Soon after, I found myself reading articles about families like mine. I found myself nodding along, and realizing that for many, many years, I had been banging my head against a wall that was never going to crumble, no matter how genuine my intentions. Putting together that narcissism played a huge role in their personalities, and the dynamics of the family was liberating, and haunting. They were never, ever going to be better than they were at this moment. And, the longer I held on to the false hope of change, I would just continue to drag myself into their darkened abyss of misery.

In the past, my biggest issue with maintaining a distance from my family has always been guilt.  So I began to, on the advice of some new found supports, write a list of all the things I had lost out on because I had been working on the fantasy of having functional relationship with my family. It would serve as a reminder when I was in those sentimental moments, or when they randomly popped up into my life. As I wrote, I could barely catch my breath. Event after event appeared on the screen, long lost relationships, and so much more. It wasn’t even physical incidents anymore, but the realization that I had spent many years putting energy into people who had proved, time and time again, that they were not worth any of that.

The adoption was of course near the top of the list. Instead of parenting me through one of the most difficult moments of my life, I was passed onto their church for handling. There was no kindness granted toward me, my own mother repeatedly telling me that I was nothing more than a common whore. All of it, the end result, my son going to another family, was never truly for my benefit, though they nobly expressed that it was to anyone who would listen; It was so that they could ultimately repair their reputation. They didn’t look at the long term impact it would have on me, or on my future family. They didn’t even consider for a second what could go wrong. They were hellbent on ignoring important questions so they could just say they did the right thing.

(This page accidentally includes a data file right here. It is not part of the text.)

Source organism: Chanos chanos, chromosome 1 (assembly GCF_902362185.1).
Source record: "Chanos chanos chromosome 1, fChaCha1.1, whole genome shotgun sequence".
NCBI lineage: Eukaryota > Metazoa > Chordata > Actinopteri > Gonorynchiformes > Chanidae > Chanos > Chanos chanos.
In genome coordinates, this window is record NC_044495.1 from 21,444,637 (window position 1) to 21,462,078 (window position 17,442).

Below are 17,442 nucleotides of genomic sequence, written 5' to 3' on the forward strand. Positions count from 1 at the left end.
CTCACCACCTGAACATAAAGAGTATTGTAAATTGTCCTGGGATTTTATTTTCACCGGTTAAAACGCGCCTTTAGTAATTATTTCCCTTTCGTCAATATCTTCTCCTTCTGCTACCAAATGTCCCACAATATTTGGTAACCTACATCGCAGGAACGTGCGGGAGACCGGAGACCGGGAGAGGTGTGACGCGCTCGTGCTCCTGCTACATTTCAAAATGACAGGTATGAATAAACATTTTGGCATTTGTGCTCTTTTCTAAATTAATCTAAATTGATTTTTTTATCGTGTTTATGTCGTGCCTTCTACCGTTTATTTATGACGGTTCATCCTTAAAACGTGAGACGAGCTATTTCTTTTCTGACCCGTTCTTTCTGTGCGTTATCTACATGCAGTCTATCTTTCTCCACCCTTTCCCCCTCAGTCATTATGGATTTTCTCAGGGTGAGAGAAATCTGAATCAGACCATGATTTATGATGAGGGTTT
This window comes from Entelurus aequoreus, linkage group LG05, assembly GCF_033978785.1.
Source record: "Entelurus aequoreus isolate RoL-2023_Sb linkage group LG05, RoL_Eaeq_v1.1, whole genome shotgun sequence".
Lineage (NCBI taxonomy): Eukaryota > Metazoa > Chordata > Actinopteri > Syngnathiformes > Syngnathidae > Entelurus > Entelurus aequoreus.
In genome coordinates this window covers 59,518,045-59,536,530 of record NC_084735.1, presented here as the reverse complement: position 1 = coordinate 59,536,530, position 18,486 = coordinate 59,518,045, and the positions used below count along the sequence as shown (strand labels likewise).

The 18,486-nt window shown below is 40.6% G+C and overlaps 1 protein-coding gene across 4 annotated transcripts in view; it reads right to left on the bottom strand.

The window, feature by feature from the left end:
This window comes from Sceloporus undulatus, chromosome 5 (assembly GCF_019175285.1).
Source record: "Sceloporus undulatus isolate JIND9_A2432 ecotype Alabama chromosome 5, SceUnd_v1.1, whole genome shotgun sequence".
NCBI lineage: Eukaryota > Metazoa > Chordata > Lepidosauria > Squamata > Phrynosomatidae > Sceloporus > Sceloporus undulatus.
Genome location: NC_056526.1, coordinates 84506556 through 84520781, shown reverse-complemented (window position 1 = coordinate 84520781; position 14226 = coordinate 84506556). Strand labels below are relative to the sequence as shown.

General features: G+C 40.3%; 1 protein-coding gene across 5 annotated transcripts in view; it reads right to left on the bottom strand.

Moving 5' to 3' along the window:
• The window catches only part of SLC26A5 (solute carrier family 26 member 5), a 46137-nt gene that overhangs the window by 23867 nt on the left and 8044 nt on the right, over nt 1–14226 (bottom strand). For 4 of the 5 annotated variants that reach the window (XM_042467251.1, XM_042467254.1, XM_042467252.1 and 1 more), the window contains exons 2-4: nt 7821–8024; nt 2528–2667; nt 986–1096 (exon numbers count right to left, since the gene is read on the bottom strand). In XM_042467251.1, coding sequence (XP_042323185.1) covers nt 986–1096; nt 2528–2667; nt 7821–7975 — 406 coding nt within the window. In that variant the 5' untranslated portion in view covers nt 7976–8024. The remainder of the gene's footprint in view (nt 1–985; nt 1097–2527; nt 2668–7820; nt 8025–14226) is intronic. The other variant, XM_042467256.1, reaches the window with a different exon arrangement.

Then, somewhere in between, they realized they may have made an error. There was no apology, there was no admission that perhaps they were too eager and too self-focused. Admitting that they played a distinct role, negatively, meant confessing that they were wrong, and with them, they are never wrong.  When I did get to see The Kiddo at his baptism when he turned 8, the whole scenario was tainted by their mutterings, their dissection of every move the adoptive parents made or didn’t make, and ultimately, the focus was redirected to them. This adoption story, the one that was beginning to bend and break before our eyes, was their personal tragedy. It wasn’t about me, or about The Kiddo, it was, and always would be about them.

The list of wrong doings grew. As I scanned it, I knew that some of the supposed sins were forgivable. Some, however, were not. The adoption was one of those unforgivable actions, if only for their lack of remorse and inability to take responsibility for their actions.  

I’ve been writing about adoption loss for over two years now. I’ve seen therapist after therapist to deal with the rammifications of it. No matter how much healing I do, and I’ve done a lot, I would just never find a logical reason why I should forgive them. I knew that I would be able to move forward, and I would eventually find away to let go of the anger I had, but forgiveness is just not an option.

So, at the top of the list, I wrote,

“Can you trust the unforgivable?”

Quietly, I hit enter several times, and then softly typed,

“Never.”

 

 

 

Whispers of His Name

I heard his name whispered as the kids were playing their game. As if he knew, my son quickly glanced over at me, watching to see if I heard, and how I would react.

“What are you playing?” I asked.

“The Angry Birds are playing house.” He seemed tentative.

“Oh, that’s fun!”

My daughter ran over to me, and exclaimed, “These are the brothers.This one is Potato and this one is Kiddo.”

I bit my lip, unsure of how to respond.

“I have two brothers, Mama. Potato and Kiddo. We don’t see Kiddo, but he’s still my brother.”

I forced a smile, and nodded. “That’s right.”

“When do we get to see him?” she asked, innocently. My mind raced for a moment, trying to think of the perfect way to tell her that she likely wouldn’t see him any time soon, possibly not ever.

Potato jumped in, ” We don’t get to see him. His parents don’t let him see us. Right?”

My fake smile faded. It was blunt, and it was true. I nodded again, afraid to speak.

My daughter processed this information, something she has heard before, but forgets because she’s just little.  “That’s not very nice. I want to play with Kiddo.”

I sighed, and explained,

“I know. I wish we could see him to, but it just isn’t possible right now. Maybe one day. For now, you can pretend to play with him all you like.”